Three childhood friends, a close-knit community, one beautiful Southern town of Serenity with pretty houses and prettier flowers -– welcome to the world of Sweet Magnolias, the latest book adaptation on Netflix.
It’s sweet and full of Magnolias.
Nearly every scene in the show has blooming white or pink or red Magnolias, either in the background or foreground. The sweetness of its characters borders on sugar syrup while the darkest character on the show is an angry teenager upset with her controlling mother.
There is nothing earth-shattering happening in this pastel-colored town of Serenity, South Carolina, except gossip galore. Cheating husbands, messy divorces, runaway girls, angry teens, love triangles, belligerent employees. It’s your regular small-town charms oozing through this story centered on three women, who’ve known each other since their pig tail days and are now opening a women-only spa as a tribute to their beloved town.
JoAnna Garcia Swisher plays Maddie, a marketing major and mother of three, going through a messy (and very public) divorce. Her husband Bill (Chris Klein) and his now-pregnant girlfriend Noreen (Jamie-Lynn Spears) also live in the same town.
Heather Headley is the sharp but sweet lawyer Helen, who ran away to the wild west as a twenty-something only to find her way back home to her two BFFs. Finally, Brooke Elliott is playing the ambitious chef and single mom, Dana Sue, who kicks out her husband for cheating on her.
There are some strong female characters, both young and old, in this series adapted from Sherryl Woods’ novel series of the same name.
Meanwhile, the adaptation, headlined by Sheryl Anderson, carries the spirit with a woman pastor, artist, local paper editor, lawyer, etc. There are some wonderful male characters too. (However, the contractor is still a man, that too black. While the doctor is still a white male.)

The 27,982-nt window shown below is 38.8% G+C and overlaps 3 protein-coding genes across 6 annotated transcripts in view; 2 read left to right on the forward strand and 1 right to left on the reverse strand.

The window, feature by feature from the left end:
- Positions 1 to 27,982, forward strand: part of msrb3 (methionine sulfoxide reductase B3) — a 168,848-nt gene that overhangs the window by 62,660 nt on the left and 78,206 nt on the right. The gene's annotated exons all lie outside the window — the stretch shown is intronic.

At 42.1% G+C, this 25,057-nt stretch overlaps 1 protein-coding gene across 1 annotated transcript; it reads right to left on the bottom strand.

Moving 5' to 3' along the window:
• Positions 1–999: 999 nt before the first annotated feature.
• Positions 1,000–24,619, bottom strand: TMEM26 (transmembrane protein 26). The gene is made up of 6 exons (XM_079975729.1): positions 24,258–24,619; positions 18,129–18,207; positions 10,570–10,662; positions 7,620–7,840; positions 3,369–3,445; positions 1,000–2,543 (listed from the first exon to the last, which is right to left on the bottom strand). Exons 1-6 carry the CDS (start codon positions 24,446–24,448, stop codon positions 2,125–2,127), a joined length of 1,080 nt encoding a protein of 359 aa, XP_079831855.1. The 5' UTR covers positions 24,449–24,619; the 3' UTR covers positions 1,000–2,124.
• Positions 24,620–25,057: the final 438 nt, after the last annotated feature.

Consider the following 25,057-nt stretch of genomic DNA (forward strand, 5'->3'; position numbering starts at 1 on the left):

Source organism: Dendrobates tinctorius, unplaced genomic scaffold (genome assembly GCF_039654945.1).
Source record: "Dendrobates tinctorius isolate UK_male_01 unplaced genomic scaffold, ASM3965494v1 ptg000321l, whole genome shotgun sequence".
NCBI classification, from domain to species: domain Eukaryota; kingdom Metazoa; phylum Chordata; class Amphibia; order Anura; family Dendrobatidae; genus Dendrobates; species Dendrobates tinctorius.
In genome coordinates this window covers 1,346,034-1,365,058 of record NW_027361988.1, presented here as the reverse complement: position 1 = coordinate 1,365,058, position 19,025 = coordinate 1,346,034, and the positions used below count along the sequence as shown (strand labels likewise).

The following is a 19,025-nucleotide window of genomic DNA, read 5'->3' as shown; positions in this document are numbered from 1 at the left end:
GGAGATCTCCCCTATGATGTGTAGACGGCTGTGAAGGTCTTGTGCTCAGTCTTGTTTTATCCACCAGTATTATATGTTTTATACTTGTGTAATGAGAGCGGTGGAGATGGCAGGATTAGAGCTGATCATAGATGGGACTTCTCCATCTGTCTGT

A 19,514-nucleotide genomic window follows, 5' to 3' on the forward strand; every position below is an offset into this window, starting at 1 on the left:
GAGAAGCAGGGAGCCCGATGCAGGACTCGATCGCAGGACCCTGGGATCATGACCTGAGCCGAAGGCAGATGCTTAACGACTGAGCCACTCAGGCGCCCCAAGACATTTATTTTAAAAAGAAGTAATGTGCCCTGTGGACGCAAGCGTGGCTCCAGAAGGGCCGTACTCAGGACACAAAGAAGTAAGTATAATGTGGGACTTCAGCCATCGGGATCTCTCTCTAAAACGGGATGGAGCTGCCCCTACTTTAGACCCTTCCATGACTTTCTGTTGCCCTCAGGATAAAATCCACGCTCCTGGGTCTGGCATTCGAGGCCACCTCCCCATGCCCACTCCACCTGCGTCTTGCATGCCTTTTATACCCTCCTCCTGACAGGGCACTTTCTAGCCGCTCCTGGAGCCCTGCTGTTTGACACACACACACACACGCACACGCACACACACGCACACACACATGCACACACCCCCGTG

However, the absence of any wild or out of the world plot twists is not why Sweet Magnolias missed its mark for me. I absolutely loved Lady Bird and its profound portrayal of just another year in a fairly well to do Californian family.
Zoomed in or out, the nuance with which characters and their stories are handled does the trick for me. With Sweet Magnolias, the nuances are just too perfect and borderline cliché.
The characters are too perfect, too chic and too coiffed even at the hospital or after an attack by a drunk man. Where is the raw truth…probably hidden beneath the beautiful magnolia trees.
Anyway, I still confess to having binged the whole season in one go. It’s a beautiful production to watch, and you kind of keep hoping for the plot to surprise you until you realize the season has already ended.
Since it is lockdown season, I would say Sweet Magnolias is a one time stream with its nostalgic Southern setting and homey feels. However, I wouldn’t rewatch it until I am stuck away from home in yet another lockdown, which could be next year or next decade, who knows.Originally Written By Epic Dope